Readers who check the Photos link obsessively might have noticed already that there are many new photos available now. I've posted pictures from the Pittsburgh trip a few weeks back as well as some photos from last weekend in Baltimore and Bowie. Read on for the details of my brief visit with my family.
I took the train to Baltimore on Saturday morning and my brother met me at the station. The plan was to go straight to the B&O Railroad Museum, but we were a bit early (or my father was running late) so we went to my brother's apartment first. He showed me some pictures from his two-day trip with my dad and our cousin Gibson (visiting from London) to Strasburg and Scranton, PA and filled me in on Gibson's eccentricities (i.e. "he's a complete nutter"). More on that later. Shortly thereafter we went to the museum and met up with my father and stepmother. Gibson, they said, was already exploring the museum's collection of locomotives and rolling stock, so I'd have to wait a while longer to meet him. (I guess I should have mentioned earlier that I'd never met Gibson before, despite three trips to London in the past five years.) We finally caught up with him in the roundhouse, which he was just passing through on his way to take pictures of the train cars outside the museum.
The B&O Museum consists of an old railroad roundhouse, several train platforms, a train car repair shop (closed for renovations and due to reopen next month), and a few hundred locomotives, train cars, and other assorted railroad equipment. The roundhouse's roof collapsed during the blizzard of February 2003, and the museum itself was closed for 22 months while the roof was repaired and some of the damaged exhibits were restored. The roundhouse holds about a dozen steam locomotives of various sizes and types, and several other old train cars used for baggage, passengers, mail, etc. Outside, on the platforms and in the parking lot, they have the more modern diesel-electric locomotives and newer examples of train cars. There's an excellent glassed-in HO scale model railroad in one of the old train cars. I got a few pictures of that where the glass didn't reflect too badly. Outside the museum, in the parking lot itself, sits one of the locomotives for the 1976 America's Freedom Train, which toured the lower 48 states as part of the bicentennial. It's hidden between two other rows of train cars and is in terrible shape. You can see the Great Seal and some graffiti written on it in a few of my pictures. Gibson was disappointed in the museum as a whole (not enough steam locomotives) and in particular by the condition of the Freedom Train. But I learned all sorts of things about steam trains during my visit and found out firsthand just how much of a freak my cousin is when it comes to trains.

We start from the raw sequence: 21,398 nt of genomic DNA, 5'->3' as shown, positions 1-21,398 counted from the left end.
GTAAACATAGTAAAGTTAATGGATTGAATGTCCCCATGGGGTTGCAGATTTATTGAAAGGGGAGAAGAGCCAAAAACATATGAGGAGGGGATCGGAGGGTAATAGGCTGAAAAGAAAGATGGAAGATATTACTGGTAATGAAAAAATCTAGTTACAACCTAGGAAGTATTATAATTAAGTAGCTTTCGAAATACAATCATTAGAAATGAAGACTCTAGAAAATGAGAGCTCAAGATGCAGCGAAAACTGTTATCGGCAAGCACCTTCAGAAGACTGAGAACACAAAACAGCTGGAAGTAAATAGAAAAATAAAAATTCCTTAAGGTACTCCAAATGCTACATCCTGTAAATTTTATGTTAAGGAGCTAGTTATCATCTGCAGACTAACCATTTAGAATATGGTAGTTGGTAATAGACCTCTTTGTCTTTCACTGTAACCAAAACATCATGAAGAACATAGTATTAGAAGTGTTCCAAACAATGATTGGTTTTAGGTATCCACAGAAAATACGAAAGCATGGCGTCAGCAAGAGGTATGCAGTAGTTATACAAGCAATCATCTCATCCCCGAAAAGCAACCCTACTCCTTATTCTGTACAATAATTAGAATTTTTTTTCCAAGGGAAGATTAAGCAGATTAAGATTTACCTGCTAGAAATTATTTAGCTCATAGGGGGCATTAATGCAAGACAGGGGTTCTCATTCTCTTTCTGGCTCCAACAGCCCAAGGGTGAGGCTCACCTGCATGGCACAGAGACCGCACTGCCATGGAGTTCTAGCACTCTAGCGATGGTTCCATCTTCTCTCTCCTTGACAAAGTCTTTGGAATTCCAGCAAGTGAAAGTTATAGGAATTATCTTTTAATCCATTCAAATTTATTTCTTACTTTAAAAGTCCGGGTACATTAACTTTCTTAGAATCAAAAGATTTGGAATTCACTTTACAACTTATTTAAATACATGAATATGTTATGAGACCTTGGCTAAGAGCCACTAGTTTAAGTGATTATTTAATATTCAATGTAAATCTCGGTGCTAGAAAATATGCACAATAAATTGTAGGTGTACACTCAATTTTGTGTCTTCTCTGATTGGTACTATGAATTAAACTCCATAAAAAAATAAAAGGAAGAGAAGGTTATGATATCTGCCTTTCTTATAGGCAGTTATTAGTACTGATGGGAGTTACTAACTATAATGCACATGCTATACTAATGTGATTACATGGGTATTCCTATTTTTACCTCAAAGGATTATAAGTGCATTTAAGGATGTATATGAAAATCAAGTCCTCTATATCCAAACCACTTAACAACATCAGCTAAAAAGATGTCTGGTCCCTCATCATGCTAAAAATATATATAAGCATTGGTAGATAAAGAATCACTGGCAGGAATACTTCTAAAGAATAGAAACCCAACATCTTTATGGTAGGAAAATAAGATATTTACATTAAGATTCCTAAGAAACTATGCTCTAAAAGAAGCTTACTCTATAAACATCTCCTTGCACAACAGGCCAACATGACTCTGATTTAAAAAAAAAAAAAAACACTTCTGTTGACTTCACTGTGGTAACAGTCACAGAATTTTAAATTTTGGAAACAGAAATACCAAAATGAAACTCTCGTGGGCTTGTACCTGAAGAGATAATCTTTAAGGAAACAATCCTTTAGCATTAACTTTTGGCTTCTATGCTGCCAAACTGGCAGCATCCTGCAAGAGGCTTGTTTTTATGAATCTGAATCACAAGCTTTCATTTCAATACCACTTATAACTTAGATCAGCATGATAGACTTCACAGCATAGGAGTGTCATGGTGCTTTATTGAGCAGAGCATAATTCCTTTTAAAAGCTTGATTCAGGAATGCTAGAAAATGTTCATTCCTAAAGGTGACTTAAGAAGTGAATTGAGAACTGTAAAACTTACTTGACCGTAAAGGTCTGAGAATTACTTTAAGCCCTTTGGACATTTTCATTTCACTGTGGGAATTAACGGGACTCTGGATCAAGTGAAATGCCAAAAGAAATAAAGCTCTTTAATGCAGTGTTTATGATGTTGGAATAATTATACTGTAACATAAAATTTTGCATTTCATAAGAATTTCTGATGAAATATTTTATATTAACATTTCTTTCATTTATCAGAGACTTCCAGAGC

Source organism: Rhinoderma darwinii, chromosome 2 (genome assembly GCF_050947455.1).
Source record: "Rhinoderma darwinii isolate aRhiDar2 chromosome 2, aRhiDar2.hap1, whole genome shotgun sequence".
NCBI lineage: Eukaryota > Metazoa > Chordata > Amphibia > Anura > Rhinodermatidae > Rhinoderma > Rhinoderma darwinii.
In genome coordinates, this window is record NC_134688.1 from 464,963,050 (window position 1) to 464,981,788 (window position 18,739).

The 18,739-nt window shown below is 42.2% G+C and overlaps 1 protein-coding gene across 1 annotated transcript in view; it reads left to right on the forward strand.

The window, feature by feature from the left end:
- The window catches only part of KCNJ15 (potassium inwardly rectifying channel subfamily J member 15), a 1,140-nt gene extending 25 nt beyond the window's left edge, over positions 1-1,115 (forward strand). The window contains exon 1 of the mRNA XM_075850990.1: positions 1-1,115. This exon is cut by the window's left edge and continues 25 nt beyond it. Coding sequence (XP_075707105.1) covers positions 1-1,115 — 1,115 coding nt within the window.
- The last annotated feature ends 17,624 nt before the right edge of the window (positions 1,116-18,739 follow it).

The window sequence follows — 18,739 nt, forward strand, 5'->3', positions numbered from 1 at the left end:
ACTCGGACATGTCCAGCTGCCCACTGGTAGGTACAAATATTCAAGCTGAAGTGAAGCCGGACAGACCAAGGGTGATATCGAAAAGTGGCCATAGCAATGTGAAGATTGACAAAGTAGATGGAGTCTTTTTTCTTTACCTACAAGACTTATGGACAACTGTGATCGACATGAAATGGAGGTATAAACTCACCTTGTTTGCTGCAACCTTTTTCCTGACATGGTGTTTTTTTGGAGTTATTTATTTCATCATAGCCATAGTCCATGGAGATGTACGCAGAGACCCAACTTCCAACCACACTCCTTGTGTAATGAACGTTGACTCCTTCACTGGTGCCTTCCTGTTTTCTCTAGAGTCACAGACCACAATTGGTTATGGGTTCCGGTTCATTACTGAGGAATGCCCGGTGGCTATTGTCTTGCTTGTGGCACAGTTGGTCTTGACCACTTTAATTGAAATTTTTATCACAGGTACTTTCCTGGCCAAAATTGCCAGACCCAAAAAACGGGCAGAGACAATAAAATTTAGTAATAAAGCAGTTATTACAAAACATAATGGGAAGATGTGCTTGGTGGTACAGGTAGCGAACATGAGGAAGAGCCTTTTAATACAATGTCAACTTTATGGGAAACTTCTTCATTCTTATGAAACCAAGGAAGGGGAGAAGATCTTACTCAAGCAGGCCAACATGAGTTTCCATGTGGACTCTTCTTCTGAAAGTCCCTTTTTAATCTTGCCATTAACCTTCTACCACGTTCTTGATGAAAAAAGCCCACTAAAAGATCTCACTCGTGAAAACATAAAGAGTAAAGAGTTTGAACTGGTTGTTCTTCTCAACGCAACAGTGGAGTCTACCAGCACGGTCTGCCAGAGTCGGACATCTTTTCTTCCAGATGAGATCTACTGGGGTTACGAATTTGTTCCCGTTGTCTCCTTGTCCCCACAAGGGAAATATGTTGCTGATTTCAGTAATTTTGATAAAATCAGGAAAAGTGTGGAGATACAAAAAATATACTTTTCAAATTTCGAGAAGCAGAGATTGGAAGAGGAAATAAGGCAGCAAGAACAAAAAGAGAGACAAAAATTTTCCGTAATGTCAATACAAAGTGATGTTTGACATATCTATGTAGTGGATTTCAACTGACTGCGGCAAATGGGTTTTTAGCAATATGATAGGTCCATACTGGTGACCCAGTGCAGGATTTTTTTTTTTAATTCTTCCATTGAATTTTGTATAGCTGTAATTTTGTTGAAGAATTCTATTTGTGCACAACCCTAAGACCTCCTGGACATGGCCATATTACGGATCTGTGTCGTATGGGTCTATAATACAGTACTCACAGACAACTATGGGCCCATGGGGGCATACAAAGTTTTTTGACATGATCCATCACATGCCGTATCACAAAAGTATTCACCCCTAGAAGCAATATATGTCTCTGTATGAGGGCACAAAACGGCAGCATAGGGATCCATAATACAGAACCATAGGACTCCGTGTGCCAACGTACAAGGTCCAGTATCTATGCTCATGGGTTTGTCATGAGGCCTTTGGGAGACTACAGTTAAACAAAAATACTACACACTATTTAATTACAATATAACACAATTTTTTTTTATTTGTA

Now a few words about Gibson. He's my father's first cousin; his mother and my grandfather were siblings. He's in his sixties and teaches music at a school in England. He's been a fanatic about trains for most of his life, and knows more than I could imagine anyone knowing about the subject. He'd never been to America before now, and he came with a list of things he wanted to see and do, nearly all of which were train-related. He and my father and either my stepmother or brother (depending on the trip) went as far south as Roanoke, VA and north to Scranton, PA to various train museums and exhibits. On these trips, he would disappear for up to an hour, photographing trains. He wanted my father to pull off the road at one point so he could get a picture of a tar-laying road work machine. When he got back to my dad's house, he buried his nose in my dad's collection of train books, sometimes to the exclusion of everything else. Yes, he's a bit odd, but he's family, and quite pleasant if you don't mind all the train stuff.
Back to the weekend recap: We went back to Bowie for a steak dinner at my father's house. The steaks and vegetables were delicious, but we had to eat quickly because we had to get to a church in Glen Burnie for my brother's string orchestra concert. He's a member of several orchestras in the greater Baltimore area, and this one is a summer string orchestra comprised of members of various other groups. For a summer group having played only a dozen rehearsals, it was a good concert. They played a Mozart divertimento, a few string suites (including a piece that everyone recognizes as the DeBeers diamond commercial music), and a Vivaldi guitar concerto. Gibson is a music teacher and accomplished pianist and organist, and he loved the concert. Afterwards, he introduced himself to the conductor, the church organist, and a few of the performers. Somehow we were among the last to leave, and I'm sure that Gibson wouldn't have noticed if he'd been locked in the church accidentally.
On Sunday morning Gibson practiced the piano for about two hours, playing Bach, Chopin, Schumann (I think), and a few pieces of his own. The impromptu concert reminded me of my grandfather's practice sessions when we visited my grandparents in England in 1989, and the music was just wonderful to hear. Over lunch we shared stories of crazy conductors and performers we knew, like my old college music director Patricia and musicians in the Johnstown Symphony Orchestra back home. It was a quick trip, but completely worth the effort to meet Gibson and get to know him a little. Next time I'm in London I'll have to get in touch with Gibson and treat him to a good meal (ah, the privileges of business travel).